Health & Wellness

Earth-friendly tips to keep your animals – and you ­­- ­healthy

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Let’s face it, having pets in our household brings us joy and enhances our health and well-being, and there are plenty of potential furry family members out there waiting to find their forever homes.
When making the important decision to adopt a dog or cat, we all need to think about this big responsibility we are taking on. Are we ready to take care of this addition to our household, keep them safe and healthy? Do we have the time to train and play with them?
A favorite resource that I’ve shared in my columns over the years is The Environmental Working Group, a great organization to look to for healthier choices. On their website, they offer many tips for taking care of pets, and I will share some of them in today’s column.
• Choose pet foods without commonly used chemical preservatives such as BHA, BHT, and ethoxyquin. Avoid exposure to mercury in seafood, often high in tuna based pet foods. When possible choose free range and Organic ingredients. Just like your two legged family members, our pets are what they eat.
• Have filtered water available inside and outside, and clean their water bowls often.
• If you have pet beds stuffed with foam, replace the foam regularly, to avoid exposure to crumbling foam.
• Use a vacuum with a HEPA (High Efficiency Particulate Air) filter when you regularly vacuum, which offers a cleaner environment for you and your pets.
• Many of our outdoor decks are made with arsenic treated wood, which can affect your pets’ health. Apply sealant twice a year, and don’t let your pets play or sleep on these structures.
• There are hidden hazards in those convenient non-stick pans. When overheated the vapors from non-stick pans can kill your pet birds and can impact us and our other pets as well. Think canary in the coal mine.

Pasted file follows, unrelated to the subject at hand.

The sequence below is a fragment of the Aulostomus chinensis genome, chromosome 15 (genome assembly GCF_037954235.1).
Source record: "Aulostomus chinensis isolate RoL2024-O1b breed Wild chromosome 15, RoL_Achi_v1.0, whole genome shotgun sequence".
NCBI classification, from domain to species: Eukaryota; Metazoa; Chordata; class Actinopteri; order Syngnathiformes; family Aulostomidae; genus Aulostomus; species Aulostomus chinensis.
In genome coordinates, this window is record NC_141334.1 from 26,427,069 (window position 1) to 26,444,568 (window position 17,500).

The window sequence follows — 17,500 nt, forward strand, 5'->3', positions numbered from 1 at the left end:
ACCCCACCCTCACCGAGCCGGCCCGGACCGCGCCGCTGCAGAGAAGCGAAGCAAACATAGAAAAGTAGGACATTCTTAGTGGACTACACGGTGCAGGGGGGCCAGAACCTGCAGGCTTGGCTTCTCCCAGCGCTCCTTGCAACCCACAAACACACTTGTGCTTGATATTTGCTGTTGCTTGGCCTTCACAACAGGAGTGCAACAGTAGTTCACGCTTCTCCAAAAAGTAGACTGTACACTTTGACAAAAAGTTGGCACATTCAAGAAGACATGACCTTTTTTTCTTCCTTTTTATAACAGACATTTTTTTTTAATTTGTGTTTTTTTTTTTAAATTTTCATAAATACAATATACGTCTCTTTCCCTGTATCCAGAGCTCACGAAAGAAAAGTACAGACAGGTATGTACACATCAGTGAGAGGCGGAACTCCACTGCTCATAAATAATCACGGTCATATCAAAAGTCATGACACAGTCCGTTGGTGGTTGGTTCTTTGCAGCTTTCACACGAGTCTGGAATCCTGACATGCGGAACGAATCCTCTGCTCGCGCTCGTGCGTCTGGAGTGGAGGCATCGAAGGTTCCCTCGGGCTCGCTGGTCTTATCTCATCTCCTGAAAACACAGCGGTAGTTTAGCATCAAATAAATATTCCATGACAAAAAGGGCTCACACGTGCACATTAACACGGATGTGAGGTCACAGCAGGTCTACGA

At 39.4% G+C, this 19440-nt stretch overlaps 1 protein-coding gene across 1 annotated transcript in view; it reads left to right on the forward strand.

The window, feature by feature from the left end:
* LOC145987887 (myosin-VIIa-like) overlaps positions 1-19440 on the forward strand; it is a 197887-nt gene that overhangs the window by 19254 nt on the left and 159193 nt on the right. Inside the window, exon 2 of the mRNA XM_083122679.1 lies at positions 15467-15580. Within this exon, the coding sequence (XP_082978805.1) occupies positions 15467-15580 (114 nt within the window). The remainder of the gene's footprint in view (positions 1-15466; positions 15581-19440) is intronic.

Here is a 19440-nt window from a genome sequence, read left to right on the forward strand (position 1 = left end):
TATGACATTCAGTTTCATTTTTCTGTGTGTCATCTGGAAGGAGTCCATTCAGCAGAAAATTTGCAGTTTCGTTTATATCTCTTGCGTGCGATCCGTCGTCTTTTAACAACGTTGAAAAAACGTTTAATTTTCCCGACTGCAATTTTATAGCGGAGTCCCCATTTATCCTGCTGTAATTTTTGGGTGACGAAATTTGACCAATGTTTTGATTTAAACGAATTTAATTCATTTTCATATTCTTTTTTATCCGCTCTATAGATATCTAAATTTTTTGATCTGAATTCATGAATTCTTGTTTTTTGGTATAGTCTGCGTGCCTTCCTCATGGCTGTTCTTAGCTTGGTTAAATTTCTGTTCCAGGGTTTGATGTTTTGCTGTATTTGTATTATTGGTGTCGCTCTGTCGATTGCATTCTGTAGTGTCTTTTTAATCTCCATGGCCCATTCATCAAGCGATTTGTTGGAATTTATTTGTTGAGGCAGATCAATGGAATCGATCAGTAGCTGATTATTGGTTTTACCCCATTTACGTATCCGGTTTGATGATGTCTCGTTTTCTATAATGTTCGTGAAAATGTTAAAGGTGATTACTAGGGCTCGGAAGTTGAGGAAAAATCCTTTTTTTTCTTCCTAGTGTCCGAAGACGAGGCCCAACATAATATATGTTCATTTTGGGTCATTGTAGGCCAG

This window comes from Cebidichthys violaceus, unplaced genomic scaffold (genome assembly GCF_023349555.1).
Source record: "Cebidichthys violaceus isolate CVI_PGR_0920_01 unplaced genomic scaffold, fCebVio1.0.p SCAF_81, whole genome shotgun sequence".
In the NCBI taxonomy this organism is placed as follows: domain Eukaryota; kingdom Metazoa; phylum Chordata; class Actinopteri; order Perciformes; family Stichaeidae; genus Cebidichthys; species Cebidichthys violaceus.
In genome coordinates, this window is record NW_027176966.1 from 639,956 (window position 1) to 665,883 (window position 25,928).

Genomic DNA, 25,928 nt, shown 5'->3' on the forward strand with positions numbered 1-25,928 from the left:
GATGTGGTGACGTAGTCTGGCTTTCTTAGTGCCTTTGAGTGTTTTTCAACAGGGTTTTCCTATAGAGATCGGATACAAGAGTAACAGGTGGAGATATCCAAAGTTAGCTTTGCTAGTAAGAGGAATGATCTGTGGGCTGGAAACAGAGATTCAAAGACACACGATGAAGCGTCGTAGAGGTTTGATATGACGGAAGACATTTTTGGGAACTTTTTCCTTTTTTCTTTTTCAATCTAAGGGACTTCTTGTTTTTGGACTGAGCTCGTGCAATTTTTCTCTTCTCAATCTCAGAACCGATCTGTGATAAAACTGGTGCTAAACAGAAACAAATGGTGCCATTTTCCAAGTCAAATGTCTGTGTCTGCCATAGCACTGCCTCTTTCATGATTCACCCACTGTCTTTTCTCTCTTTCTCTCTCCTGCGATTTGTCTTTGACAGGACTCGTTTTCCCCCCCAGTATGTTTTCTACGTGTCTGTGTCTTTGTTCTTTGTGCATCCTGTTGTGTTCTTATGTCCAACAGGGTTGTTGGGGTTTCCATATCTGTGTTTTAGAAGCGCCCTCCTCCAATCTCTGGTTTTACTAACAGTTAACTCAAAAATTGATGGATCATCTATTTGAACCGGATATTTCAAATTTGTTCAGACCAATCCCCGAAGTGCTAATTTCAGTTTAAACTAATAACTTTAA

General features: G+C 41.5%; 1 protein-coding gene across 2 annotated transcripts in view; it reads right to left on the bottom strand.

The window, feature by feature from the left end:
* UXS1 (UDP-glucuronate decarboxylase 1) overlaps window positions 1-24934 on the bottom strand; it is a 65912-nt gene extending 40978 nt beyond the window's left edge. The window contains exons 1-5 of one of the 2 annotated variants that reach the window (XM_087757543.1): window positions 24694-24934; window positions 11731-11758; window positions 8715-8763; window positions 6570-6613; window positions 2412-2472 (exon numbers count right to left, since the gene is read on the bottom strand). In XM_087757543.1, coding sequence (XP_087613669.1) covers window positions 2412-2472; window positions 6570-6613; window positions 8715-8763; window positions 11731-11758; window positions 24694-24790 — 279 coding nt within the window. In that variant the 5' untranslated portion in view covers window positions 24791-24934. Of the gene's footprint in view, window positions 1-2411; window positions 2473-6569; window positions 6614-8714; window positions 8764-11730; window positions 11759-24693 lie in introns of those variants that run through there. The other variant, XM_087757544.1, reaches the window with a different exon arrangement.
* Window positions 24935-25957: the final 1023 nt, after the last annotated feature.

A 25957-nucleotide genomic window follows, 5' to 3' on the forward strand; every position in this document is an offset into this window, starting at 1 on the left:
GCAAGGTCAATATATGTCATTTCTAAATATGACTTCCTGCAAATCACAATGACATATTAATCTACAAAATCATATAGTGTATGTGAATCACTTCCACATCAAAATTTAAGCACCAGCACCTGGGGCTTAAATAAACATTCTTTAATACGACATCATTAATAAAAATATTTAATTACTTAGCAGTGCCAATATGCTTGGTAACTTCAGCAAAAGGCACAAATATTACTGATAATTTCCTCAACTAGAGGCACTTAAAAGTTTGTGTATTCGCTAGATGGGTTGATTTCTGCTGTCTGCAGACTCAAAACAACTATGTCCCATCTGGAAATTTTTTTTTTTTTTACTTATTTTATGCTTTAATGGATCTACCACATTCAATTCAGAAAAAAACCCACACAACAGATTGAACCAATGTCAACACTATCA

• Use kitty litter that is natural and compostable. Clay litter is produced by strip-mining causing much environmental damage. Popular choices are the wheat based litters available in pet supply stores. In our household, we use wood pellets (comes in 50 pound bags) that are inexpensive, effective and biodegradable.
• You can almost always tell that someone is a dog owner – when they reach into their coat pocket for something, a poop bag will often tumble out. Responsible dog owners clean up and dispose of their dog’s poop. Use biodegradable/compostable bags whenever possible.
• Most of the flea collars available are ineffective, and they can be a source of toxic exposure for your pets. As an alternative, vacuum often, bathe your pets regularly and ask your veterinarian or pet supply store for healthier options.
• Producers of pet grooming products are not required to include ingredients on their labels but many do. Some ingredients to avoid are those products that include the terms parabens, -eth, urea, and fragrance on their labels.
• Your yard is your pets’ playground and often a favorite place to nap. Take care of your lawn without using nervous system damaging insecticides – your pets nibble on, sniff, lay and play on the grass and will be exposed through their feet and skin.
• Next time you purchase carpets, furniture, or a vehicle don’t have them include the optional stain proofing treatments. They are loaded with toxic perfluorochemicals.
I hope these tips will be helpful for your families and also help you decide if this is truly the right time to adopt. In future columns we will explore other aspects of pet ownership, training, healthy dietary choices – how to truly Love Your Pets.
Let me know if you have any questions and/or any suggestions for pet related topics you’d like to see covered in these pages. I can be reached at: [email protected] .



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